MomCo send us an RFP about vacuuming the living room and the den (break room) - within the next hour. MomCo is throwing a dinner party and needs the living room vacuumed quickly but effectively too.

We respond in kind with our proposals. MomCo picks me. MomCo always picks me.

I take a little time, but I get it done right. One hour should be plenty of time.

The TV is on in the break room. MTV is on in the break room. There are only three videos that play in 1982 - Steve Miller Band's "Abracadabra", Duran Duran's "Hungry Like the Wolf", and The Buggles' "Video Killed the Radio Star."

(Yes, there were more than that, but work with me.)

I've been vacuuming for 10 minutes. I need a break. MomCo's OSHA rules say so.

Sixty minutes later I'm humming "hungry like the wolf" and I've vacuumed an area the size of 4 square feet.

Not even close to being done.

Cleaning Right is fired, is hired.

There you have it. Video killed the cleaning right star.

Keep failing and keep reaching for the starts, kids!

(You can make fun of me now.)

Sunday, November 1, 2009

The two faces of parent-baby care, a curse and a blessing

Maybe I was too hard on them, my folks. It comes from a simultaneously selfless and selfish place, this frustration of best-worst-case scenario parent care with a baby, family and career in tow living 600+ miles apart. But they just want to see their children and grandchildren, to be with their families, and with so many families fragmented without, this love and longing is a blessing.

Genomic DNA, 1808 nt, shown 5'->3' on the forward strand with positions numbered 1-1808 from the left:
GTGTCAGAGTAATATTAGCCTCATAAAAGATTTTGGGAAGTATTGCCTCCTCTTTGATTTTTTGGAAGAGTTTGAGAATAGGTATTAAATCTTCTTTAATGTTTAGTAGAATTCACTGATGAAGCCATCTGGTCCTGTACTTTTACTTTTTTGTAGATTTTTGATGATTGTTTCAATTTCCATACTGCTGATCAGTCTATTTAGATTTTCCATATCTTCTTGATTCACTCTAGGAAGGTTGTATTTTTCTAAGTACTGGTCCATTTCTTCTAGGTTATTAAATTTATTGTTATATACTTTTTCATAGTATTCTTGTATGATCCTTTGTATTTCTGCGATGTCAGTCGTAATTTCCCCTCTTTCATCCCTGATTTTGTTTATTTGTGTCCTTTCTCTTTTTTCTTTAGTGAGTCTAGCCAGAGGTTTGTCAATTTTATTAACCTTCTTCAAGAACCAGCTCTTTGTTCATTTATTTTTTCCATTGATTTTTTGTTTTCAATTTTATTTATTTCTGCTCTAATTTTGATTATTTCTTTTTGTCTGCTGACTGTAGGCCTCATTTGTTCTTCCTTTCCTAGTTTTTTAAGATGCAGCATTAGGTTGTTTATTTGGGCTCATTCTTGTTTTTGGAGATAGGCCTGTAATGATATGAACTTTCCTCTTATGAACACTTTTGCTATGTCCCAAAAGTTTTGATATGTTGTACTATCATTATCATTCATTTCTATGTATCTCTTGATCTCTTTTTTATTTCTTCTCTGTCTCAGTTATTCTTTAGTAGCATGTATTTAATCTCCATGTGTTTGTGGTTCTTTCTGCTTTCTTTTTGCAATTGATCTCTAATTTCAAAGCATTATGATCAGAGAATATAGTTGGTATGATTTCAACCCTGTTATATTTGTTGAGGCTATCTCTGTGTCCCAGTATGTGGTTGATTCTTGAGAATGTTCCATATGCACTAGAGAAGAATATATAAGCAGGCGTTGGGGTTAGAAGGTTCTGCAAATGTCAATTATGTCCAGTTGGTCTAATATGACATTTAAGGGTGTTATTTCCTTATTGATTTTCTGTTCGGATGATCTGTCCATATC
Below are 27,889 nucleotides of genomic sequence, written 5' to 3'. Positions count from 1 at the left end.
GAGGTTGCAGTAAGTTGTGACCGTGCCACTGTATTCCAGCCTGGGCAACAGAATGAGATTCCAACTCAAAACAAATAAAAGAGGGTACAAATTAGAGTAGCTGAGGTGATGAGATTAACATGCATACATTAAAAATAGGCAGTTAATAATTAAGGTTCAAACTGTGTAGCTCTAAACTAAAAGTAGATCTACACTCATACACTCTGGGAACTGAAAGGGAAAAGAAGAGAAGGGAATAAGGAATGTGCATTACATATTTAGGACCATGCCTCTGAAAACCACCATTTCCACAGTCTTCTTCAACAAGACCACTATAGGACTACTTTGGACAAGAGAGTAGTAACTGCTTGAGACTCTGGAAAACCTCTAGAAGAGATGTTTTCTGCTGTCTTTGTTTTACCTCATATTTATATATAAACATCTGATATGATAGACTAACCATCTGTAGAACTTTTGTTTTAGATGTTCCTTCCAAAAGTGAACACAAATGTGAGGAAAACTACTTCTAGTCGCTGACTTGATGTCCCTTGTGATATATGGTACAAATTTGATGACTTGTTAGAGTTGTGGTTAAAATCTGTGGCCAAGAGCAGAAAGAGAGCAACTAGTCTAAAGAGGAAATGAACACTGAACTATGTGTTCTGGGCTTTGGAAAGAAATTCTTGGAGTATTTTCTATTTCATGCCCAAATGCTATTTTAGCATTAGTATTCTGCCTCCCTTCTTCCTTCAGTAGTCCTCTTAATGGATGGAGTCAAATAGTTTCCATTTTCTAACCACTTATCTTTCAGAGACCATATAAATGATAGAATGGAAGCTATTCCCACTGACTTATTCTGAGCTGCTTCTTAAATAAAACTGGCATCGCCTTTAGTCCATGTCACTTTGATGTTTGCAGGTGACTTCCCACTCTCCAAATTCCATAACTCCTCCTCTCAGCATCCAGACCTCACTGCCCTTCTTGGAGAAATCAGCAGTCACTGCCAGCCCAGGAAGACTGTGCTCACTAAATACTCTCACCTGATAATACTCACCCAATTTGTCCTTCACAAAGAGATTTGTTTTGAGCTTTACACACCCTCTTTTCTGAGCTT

Playing with Bea on daddy daycare Friday, and then prepping for Halloween yesterday, I fast forwarded to when Bea will be 40 and I'm 84, Amy 79 (if we're so fortunate; I'm counting on fortune).

Hopefully we'll be healthy and independent, but what if we're not? We will become a burden to her? Will she help us selflessly as long as we work to help ourselves? We she vent on her holographic supersonic blog about us when we don't and make marginal decisions (I can't see all of the future, c'mon)?

Thankfully the worrisome time-travel bungee cord snapped me back in place and we had a fabulous Hallow's Eve!

From Princess Bacon to Pooh Bear Bee, Beatrice was a doll!

Even though she cackled with laughter when I kicked an immovable object full force with my right foot. Ouch. Hee-hee!

And even though she reveled in squishing pumpkin brain th

rough her tiny fingers and then ate it.

She survived her first trick or treat outing on the Santa Cruz Wharf and Mommy and Daddy ate all the candy. Yum.

In fact, starting next year we're enacting a mandatory processed candy for organic fruits and veggies exchange.

Hey, we care. A blessing indeed.